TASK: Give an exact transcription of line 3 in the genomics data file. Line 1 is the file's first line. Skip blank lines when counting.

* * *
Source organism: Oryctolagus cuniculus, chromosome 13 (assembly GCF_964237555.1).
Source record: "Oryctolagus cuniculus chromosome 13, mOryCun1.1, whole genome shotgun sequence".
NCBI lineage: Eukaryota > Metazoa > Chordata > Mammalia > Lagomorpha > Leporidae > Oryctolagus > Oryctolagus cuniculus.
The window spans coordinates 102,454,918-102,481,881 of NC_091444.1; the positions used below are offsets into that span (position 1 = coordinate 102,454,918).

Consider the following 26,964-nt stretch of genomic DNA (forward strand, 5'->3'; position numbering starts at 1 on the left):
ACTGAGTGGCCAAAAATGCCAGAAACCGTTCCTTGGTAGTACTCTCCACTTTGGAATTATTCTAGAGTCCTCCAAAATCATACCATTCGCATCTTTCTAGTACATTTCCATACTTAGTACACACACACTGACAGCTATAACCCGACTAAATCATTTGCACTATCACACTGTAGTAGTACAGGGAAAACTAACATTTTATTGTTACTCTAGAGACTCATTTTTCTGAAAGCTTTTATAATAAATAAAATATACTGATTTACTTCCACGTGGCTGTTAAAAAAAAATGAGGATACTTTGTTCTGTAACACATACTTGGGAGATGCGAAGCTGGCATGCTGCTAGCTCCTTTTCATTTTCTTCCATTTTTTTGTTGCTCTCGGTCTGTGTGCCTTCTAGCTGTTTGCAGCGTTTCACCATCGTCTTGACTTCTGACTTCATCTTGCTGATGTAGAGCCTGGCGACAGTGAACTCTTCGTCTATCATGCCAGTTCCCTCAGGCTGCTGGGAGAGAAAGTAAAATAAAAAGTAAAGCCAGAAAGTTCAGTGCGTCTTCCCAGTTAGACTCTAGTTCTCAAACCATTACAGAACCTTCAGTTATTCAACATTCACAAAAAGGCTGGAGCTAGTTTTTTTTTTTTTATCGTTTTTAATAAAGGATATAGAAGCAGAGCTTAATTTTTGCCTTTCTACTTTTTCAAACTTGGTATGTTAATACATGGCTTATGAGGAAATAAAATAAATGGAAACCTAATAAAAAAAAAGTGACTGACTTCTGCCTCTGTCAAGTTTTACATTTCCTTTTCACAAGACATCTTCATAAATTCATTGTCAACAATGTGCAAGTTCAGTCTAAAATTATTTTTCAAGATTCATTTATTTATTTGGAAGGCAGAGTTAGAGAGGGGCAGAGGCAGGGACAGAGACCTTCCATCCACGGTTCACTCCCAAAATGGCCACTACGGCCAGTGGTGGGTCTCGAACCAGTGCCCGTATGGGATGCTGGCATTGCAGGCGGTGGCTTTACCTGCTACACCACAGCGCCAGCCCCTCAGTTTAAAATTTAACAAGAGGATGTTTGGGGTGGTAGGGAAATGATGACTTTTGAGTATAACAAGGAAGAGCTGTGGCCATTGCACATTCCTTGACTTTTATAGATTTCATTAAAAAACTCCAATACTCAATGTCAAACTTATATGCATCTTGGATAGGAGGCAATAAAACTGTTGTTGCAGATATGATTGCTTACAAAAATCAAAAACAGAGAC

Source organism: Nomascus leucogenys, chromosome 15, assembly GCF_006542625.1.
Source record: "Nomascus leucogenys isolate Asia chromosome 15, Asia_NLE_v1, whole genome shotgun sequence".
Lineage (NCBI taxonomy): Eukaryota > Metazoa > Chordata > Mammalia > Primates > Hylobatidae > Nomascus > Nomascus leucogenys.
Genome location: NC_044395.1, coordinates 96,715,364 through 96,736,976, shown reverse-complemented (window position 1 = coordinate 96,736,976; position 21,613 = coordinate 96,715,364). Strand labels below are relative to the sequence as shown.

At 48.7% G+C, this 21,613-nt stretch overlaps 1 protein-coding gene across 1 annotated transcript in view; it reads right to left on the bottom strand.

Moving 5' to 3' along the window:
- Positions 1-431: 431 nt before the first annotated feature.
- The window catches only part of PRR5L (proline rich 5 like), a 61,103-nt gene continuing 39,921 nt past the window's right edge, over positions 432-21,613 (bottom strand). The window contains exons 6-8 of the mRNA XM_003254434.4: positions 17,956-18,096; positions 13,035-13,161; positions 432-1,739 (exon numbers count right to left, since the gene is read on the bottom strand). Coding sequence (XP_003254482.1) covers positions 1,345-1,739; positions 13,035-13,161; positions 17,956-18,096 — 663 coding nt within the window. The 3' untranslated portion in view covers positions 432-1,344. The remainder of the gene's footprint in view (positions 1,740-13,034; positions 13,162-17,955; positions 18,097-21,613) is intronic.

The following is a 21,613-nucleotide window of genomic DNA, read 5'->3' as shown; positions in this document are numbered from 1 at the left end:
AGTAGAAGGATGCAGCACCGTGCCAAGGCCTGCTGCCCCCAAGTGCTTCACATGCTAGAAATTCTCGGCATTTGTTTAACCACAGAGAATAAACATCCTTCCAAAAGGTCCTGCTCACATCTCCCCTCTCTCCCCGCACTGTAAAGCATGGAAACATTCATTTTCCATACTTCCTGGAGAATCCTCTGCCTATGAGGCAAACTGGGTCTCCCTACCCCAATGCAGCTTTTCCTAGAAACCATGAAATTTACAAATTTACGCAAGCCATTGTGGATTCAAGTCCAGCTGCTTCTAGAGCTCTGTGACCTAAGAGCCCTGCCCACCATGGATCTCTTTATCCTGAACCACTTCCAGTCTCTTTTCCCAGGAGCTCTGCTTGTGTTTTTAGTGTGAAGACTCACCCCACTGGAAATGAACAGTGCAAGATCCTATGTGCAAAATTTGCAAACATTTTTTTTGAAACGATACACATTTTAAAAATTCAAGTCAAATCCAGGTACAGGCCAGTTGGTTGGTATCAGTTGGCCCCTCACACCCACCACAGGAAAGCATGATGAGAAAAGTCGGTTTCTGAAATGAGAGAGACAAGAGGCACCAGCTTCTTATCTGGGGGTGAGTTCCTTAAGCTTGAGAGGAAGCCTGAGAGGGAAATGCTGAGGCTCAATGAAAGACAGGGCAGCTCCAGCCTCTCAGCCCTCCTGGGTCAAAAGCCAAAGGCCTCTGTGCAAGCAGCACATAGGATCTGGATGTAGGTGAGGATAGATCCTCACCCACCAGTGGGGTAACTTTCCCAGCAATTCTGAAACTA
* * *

NCBI lineage: Eukaryota > Metazoa > Chordata > Mammalia > Lagomorpha > Leporidae > Oryctolagus > Oryctolagus cuniculus.